For most people, their home will be the single largest investment they will ever make. It is a tangible asset that can provide financial security as equity builds. Payments can be fixed for the life of the loan, allowing for predictability and stability. Also, a house can provide borrowing power for future large expenses, such as financing a child’s education or supporting retirement needs.
Don’t be afraid of uncertainty. Lack of a sizeable down payment or a weak credit history won’t necessarily keep you out of a house. For example, many banks, including KeyBank, offer mortgage products that allow for low down payments, flexible underwriting, assistance with closing costs and client-centric terms.
Talk to your banker or go to homebuyer education programs in your community. They can help you understand your options and show you that homeownership may be more affordable than you realize. TRIP, RCHR and AHP are just a few Capital Region organizations that help local individuals and families realize the dream of homeownership.
Remember, purchasing a house is more than a long-term investment. While it certainly can generate a great yield if you buy smart and maintain or improve its value over time, it is first and foremost “home”—the place where you will build a lifetime of memories.
What to expect from the mortgage process
When it comes to getting a loan, doing your homework pays off. You will want to make sure you know what to expect from the process, particularly if you are a first-time homebuyer. The following list will help prepare you.
Pre-approval. A pre-approval is an application for credit and a lender’s written commitment (subject to verification) of how much they’ll let you borrow. Getting pre-approved will show home sellers you are a serious buyer.
Loan application. This is how the bank determines if it will make a loan to you. You will need to provide pay stubs for the past 30 days, W-2 forms and tax returns from the past two years, as well as statements from bank and investment accounts. The lender will also examine your credit history while reviewing your loan application.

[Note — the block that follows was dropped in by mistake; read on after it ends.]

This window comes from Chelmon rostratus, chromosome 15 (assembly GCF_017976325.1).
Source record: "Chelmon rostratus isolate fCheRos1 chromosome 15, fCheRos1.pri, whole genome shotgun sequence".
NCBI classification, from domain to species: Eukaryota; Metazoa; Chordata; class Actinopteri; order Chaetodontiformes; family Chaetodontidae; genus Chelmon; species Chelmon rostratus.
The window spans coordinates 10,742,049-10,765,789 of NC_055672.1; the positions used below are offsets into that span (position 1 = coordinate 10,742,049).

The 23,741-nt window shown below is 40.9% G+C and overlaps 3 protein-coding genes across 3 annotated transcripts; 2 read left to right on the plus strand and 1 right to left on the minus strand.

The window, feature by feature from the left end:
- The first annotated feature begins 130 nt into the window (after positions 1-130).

Lock in rate. To ensure you receive the rate you were quoted, you may elect to lock in your rate by paying an up-front authorization fee.
Points. You can pay points, a dollar amount based on a percentage of the loan amount, to the lender to reduce the interest rate on the loan. It adds costs up front but can help save you money over time.
Appraisal. The appraisal is conducted by an independent professional and determines the value of the home.
Down payment. Lenders prefer that a borrower have 20 percent of the purchase price for the down payment. If you make a down payment of less than 20 percent you may be required to purchase Private Mortgage Insurance (PMI). PMI protects the lender if you default on the loan and is part of your monthly mortgage loan payment.
Loan review process. After the appraisal, the loan file is submitted to the lender for your loan to be reviewed.
Escrow and title preparation. A title company will hold the money and documents until all conditions of the mortgage approval are met. Title work will be prepared, including a title exam to ensure the title to the property is clear. Other documents such as the mortgage note and deed will be prepared.
Closing costs. The costs associated with processing and closing a loan, such as application fees, points, title, insurance and credit processing.
Signing. The documents will be sent to a title company for you and the seller to sign. Any remaining down payment and closing costs will be due at this time.
Title transfer. When all funds are collected and disbursed and the contract has been verified, the title is transferred—and you’re a new homeowner.